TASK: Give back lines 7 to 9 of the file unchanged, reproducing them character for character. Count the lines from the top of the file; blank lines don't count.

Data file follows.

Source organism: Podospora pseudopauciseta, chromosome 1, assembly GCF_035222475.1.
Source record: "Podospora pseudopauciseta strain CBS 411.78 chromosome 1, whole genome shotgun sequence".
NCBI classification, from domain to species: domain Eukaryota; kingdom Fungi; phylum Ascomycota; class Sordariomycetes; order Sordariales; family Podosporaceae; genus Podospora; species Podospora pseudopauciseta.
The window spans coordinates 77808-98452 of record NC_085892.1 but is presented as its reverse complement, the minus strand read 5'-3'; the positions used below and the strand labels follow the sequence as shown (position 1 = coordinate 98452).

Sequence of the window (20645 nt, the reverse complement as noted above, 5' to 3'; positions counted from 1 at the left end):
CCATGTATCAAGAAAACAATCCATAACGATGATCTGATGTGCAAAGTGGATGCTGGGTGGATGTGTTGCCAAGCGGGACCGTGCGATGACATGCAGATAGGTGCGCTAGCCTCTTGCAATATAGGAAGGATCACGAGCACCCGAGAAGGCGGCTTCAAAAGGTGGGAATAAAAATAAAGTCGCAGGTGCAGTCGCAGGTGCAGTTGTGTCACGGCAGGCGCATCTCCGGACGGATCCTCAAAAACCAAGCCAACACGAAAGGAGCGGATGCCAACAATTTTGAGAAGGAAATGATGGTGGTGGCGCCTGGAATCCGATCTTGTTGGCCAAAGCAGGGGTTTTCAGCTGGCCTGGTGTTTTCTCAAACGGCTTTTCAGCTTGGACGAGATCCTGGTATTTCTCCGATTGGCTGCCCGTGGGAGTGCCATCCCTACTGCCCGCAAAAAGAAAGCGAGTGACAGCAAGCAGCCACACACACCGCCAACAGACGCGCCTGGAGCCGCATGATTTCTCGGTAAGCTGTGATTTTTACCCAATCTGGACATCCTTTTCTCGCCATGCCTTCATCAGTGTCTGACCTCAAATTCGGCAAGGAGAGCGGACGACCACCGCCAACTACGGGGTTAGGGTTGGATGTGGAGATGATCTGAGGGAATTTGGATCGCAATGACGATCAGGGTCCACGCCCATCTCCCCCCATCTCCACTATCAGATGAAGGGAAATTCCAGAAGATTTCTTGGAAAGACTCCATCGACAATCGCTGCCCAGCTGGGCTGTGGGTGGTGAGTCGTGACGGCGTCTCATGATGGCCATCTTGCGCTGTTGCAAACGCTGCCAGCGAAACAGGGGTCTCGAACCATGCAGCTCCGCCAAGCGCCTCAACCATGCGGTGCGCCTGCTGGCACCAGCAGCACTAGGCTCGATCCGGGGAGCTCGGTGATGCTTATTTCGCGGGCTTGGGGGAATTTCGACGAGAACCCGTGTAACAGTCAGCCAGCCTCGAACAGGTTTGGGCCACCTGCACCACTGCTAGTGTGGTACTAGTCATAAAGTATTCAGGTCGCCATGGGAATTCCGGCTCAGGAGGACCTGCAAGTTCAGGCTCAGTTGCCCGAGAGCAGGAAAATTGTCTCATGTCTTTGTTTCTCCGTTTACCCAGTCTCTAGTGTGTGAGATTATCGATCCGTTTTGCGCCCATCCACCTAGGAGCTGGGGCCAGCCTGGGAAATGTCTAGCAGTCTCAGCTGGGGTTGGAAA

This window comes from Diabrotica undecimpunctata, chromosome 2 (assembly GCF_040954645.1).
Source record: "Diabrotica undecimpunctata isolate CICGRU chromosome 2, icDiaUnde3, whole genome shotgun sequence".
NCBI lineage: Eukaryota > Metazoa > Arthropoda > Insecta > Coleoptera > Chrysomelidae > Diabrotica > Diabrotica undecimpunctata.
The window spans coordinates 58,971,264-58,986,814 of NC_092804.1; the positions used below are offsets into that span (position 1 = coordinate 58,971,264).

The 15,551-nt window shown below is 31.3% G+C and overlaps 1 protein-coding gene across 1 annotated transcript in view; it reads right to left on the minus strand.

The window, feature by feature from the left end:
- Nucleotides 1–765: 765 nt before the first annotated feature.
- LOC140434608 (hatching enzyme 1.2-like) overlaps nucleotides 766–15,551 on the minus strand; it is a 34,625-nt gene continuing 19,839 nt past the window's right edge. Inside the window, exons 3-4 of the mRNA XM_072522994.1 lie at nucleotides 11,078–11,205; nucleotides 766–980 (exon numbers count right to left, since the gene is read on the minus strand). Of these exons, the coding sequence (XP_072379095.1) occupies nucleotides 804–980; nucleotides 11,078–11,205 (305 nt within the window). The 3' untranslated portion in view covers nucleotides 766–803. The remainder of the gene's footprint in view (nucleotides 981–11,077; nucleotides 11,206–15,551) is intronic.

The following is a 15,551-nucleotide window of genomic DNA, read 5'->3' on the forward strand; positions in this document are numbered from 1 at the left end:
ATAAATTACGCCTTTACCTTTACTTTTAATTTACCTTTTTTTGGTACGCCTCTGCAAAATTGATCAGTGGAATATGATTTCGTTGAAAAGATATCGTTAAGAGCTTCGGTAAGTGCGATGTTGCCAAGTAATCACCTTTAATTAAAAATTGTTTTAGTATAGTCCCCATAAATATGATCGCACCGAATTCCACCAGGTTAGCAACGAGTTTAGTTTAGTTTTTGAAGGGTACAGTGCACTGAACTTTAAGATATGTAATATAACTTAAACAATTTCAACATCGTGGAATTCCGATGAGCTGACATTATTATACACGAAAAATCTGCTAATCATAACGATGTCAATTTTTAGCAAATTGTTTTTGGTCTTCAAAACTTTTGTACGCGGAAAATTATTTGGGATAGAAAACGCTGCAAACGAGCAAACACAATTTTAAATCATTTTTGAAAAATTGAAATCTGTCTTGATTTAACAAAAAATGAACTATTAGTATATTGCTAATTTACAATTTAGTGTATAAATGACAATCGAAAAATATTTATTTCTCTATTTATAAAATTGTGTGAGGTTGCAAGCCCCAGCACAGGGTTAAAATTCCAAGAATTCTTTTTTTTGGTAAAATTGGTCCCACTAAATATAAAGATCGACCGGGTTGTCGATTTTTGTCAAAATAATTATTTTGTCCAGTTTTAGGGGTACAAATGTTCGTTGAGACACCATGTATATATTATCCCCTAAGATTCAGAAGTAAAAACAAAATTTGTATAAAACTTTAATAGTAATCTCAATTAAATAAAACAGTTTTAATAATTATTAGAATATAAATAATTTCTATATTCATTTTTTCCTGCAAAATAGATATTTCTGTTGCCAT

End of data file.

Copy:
This window comes from Diabrotica undecimpunctata, chromosome 2 (assembly GCF_040954645.1).
Source record: "Diabrotica undecimpunctata isolate CICGRU chromosome 2, icDiaUnde3, whole genome shotgun sequence".
NCBI lineage: Eukaryota > Metazoa > Arthropoda > Insecta > Coleoptera > Chrysomelidae > Diabrotica > Diabrotica undecimpunctata.